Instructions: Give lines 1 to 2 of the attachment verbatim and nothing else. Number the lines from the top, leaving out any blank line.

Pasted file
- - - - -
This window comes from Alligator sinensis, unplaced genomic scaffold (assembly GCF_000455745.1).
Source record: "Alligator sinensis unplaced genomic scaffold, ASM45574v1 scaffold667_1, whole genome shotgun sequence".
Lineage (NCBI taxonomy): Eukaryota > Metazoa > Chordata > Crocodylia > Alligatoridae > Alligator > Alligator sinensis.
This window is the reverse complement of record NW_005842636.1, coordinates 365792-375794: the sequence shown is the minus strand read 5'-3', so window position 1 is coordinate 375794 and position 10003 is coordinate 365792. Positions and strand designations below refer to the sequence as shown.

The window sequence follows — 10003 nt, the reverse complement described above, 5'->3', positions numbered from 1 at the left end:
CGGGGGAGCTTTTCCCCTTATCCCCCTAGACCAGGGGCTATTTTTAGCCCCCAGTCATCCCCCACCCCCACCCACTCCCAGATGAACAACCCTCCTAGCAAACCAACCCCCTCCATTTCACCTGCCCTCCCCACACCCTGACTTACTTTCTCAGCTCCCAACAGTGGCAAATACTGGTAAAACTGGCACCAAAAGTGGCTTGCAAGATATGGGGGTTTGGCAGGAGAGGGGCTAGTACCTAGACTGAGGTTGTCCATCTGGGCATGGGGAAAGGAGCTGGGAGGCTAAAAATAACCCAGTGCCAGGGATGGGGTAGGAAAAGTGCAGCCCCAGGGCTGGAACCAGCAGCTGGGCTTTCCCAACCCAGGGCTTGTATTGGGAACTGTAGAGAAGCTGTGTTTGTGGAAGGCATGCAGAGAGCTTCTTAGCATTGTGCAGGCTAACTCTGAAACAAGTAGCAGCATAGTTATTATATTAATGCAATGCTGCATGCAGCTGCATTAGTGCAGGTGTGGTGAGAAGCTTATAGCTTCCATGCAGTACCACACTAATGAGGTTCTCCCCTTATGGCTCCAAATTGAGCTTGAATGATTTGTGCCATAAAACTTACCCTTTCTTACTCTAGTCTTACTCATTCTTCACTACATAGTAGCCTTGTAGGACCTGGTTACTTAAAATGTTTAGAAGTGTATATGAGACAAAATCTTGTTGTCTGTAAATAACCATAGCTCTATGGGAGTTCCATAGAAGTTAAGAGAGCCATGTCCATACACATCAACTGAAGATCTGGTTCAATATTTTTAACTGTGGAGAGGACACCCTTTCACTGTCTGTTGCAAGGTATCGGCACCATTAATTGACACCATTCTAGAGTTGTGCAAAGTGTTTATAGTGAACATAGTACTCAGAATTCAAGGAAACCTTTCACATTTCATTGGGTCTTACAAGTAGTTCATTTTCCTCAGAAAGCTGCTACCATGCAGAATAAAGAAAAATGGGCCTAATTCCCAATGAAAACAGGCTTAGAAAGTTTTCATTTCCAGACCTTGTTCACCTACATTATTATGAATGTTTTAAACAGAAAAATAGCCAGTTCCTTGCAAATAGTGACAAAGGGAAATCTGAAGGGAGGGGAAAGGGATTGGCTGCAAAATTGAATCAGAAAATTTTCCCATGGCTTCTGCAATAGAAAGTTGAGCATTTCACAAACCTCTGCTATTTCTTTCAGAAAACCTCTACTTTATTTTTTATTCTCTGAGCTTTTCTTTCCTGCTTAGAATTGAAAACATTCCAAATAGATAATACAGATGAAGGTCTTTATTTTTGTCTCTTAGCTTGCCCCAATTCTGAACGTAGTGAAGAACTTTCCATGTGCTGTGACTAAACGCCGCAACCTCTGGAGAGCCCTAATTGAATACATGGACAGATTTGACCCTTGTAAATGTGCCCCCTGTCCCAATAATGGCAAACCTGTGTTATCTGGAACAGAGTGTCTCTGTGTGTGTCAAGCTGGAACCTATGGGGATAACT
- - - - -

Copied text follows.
This window comes from Alligator sinensis, unplaced genomic scaffold (assembly GCF_000455745.1).
Source record: "Alligator sinensis unplaced genomic scaffold, ASM45574v1 scaffold667_1, whole genome shotgun sequence".